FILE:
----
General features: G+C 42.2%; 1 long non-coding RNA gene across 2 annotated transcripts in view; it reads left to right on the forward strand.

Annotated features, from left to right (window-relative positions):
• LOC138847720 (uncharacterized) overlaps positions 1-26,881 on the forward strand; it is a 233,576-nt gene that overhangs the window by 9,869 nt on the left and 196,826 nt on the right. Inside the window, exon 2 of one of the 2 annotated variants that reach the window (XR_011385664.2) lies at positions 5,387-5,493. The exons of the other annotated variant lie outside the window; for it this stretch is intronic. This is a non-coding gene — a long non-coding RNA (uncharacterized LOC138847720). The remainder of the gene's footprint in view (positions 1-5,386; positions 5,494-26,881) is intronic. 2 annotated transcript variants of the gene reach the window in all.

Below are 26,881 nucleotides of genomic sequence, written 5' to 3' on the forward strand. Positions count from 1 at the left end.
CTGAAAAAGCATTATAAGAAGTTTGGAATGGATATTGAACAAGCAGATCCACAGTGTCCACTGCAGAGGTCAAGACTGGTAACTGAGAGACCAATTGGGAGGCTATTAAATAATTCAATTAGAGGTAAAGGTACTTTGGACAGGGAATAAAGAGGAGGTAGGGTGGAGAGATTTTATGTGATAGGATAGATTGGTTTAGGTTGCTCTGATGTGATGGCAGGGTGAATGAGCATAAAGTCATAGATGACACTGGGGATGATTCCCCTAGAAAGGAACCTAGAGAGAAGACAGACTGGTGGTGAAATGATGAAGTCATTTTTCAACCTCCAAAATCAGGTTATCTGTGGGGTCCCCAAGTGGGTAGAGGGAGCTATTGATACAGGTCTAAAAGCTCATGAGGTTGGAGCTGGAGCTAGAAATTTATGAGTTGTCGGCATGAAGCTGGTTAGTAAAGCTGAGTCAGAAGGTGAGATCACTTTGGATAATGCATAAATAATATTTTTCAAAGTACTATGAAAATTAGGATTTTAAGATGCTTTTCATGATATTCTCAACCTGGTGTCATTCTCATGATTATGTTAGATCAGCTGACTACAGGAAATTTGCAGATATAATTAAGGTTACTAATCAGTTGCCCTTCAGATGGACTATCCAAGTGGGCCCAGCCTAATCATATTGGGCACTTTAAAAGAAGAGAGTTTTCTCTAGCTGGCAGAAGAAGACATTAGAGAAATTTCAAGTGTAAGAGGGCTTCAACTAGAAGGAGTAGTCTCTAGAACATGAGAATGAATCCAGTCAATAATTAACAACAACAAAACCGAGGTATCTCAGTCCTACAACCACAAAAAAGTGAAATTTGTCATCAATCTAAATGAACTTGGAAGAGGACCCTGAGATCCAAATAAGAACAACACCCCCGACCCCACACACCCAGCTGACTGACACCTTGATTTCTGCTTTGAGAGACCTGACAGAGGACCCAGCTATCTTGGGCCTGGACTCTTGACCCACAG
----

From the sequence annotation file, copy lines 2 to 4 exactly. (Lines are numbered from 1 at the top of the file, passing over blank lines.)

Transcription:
Annotated features, from left to right (window-relative positions):
• LOC138847720 (uncharacterized) overlaps positions 1-26,881 on the forward strand; it is a 233,576-nt gene that overhangs the window by 9,869 nt on the left and 196,826 nt on the right. Inside the window, exon 2 of one of the 2 annotated variants that reach the window (XR_011385664.2) lies at positions 5,387-5,493. The exons of the other annotated variant lie outside the window; for it this stretch is intronic. This is a non-coding gene — a long non-coding RNA (uncharacterized LOC138847720). The remainder of the gene's footprint in view (positions 1-5,386; positions 5,494-26,881) is intronic. 2 annotated transcript variants of the gene reach the window in all.

Below are 26,881 nucleotides of genomic sequence, written 5' to 3' on the forward strand. Positions count from 1 at the left end.